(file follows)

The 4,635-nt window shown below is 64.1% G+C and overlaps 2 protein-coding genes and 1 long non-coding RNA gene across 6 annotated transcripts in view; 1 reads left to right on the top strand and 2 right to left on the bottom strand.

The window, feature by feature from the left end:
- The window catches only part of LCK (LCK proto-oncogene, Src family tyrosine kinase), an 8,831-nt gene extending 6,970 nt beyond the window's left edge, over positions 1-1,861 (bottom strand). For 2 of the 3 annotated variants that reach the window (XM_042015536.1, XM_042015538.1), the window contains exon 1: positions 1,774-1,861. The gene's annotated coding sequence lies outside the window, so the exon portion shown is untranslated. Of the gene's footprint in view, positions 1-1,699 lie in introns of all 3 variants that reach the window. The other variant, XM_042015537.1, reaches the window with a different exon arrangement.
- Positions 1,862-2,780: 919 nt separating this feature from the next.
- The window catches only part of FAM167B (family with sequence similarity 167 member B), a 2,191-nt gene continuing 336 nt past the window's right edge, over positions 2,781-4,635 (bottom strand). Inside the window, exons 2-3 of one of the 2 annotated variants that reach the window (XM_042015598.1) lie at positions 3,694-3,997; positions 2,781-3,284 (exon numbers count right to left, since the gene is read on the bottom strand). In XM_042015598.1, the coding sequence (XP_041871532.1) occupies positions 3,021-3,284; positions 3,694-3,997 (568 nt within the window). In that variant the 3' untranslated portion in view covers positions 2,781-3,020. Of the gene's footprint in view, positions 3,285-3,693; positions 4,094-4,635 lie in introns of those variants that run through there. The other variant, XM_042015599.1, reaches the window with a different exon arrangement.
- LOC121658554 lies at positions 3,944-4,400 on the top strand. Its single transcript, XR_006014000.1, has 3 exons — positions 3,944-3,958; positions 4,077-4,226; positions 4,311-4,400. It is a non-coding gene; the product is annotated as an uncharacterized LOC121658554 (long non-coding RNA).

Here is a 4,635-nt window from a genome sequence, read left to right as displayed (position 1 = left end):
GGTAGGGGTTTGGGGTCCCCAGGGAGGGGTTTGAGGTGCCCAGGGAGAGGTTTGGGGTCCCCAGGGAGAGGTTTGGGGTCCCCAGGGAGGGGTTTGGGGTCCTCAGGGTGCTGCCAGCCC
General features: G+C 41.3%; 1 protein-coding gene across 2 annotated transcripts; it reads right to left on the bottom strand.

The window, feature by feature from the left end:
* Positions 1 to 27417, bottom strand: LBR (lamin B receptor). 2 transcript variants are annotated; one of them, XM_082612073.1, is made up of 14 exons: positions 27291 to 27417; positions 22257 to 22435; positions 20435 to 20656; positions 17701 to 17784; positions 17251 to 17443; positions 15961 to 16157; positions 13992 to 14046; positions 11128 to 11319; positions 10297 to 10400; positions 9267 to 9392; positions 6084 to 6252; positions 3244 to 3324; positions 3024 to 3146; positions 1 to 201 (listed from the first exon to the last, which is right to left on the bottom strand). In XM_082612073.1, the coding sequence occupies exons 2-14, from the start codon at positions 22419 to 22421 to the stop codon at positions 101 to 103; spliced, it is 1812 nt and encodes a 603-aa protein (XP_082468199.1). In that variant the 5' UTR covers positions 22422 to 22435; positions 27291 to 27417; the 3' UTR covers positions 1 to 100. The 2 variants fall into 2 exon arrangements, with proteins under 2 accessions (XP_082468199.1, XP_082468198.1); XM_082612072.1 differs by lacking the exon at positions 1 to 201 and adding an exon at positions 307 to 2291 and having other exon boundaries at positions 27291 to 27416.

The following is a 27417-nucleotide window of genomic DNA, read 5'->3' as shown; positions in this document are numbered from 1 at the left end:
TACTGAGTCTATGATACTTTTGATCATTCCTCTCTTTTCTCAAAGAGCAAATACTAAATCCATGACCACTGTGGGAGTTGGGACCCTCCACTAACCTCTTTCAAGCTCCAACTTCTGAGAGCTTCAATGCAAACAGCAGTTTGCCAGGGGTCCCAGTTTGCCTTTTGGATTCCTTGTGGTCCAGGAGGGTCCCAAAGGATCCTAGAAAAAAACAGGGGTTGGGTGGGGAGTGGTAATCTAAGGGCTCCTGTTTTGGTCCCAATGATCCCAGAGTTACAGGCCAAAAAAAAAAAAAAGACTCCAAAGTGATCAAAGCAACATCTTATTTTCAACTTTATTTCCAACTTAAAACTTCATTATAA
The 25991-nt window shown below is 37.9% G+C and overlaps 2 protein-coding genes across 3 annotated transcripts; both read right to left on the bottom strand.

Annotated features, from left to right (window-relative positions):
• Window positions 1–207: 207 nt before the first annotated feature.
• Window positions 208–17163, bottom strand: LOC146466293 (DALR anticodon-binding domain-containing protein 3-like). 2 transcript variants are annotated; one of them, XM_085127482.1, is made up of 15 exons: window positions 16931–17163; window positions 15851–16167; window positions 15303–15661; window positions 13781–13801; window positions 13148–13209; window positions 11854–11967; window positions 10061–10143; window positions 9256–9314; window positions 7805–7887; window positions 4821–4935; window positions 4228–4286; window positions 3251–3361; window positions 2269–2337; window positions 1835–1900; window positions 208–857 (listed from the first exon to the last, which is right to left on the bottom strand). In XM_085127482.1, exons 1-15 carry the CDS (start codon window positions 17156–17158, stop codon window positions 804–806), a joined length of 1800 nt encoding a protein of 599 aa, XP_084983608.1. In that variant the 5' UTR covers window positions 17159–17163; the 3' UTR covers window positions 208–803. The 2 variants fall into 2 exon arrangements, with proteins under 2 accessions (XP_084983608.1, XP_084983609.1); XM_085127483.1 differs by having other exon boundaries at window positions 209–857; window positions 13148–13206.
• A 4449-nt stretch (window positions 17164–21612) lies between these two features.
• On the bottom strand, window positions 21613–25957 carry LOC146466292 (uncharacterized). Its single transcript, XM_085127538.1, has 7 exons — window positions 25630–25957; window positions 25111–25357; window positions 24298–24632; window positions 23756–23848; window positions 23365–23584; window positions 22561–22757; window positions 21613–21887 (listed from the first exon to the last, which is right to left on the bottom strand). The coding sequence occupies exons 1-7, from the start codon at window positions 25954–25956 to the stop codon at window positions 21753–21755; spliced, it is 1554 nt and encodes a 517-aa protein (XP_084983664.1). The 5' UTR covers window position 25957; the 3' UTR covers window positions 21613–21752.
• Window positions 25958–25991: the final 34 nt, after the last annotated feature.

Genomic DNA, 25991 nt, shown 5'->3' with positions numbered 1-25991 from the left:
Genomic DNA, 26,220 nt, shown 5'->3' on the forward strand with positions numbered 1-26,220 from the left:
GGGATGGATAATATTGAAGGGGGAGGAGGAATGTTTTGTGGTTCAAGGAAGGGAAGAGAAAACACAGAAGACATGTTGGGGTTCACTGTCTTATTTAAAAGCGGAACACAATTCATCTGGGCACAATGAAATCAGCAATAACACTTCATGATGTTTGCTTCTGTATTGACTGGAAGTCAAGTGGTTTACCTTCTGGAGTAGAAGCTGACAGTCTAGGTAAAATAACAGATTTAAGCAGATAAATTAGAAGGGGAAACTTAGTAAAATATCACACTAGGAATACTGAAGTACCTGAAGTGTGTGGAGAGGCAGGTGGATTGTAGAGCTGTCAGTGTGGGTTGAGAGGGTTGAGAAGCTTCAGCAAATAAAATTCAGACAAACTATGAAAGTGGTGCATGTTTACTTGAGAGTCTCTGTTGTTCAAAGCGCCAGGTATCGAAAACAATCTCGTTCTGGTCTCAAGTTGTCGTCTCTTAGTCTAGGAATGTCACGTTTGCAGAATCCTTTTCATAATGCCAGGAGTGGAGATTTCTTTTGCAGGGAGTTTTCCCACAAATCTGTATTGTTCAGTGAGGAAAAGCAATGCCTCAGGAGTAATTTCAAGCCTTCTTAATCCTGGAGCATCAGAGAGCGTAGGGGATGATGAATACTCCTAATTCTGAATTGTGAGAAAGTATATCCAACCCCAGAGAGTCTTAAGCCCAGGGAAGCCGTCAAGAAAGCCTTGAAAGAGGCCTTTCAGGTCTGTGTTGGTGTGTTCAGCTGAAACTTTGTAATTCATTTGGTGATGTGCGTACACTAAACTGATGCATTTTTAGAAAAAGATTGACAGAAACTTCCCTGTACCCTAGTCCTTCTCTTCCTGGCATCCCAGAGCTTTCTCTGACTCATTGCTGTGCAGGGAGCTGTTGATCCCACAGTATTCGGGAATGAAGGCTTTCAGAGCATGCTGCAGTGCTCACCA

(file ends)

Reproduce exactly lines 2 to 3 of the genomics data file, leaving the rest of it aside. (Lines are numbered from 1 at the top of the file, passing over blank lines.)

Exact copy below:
The window, feature by feature from the left end:
- The window catches only part of LCK (LCK proto-oncogene, Src family tyrosine kinase), an 8,831-nt gene extending 6,970 nt beyond the window's left edge, over positions 1-1,861 (bottom strand). For 2 of the 3 annotated variants that reach the window (XM_042015536.1, XM_042015538.1), the window contains exon 1: positions 1,774-1,861. The gene's annotated coding sequence lies outside the window, so the exon portion shown is untranslated. Of the gene's footprint in view, positions 1-1,699 lie in introns of all 3 variants that reach the window. The other variant, XM_042015537.1, reaches the window with a different exon arrangement.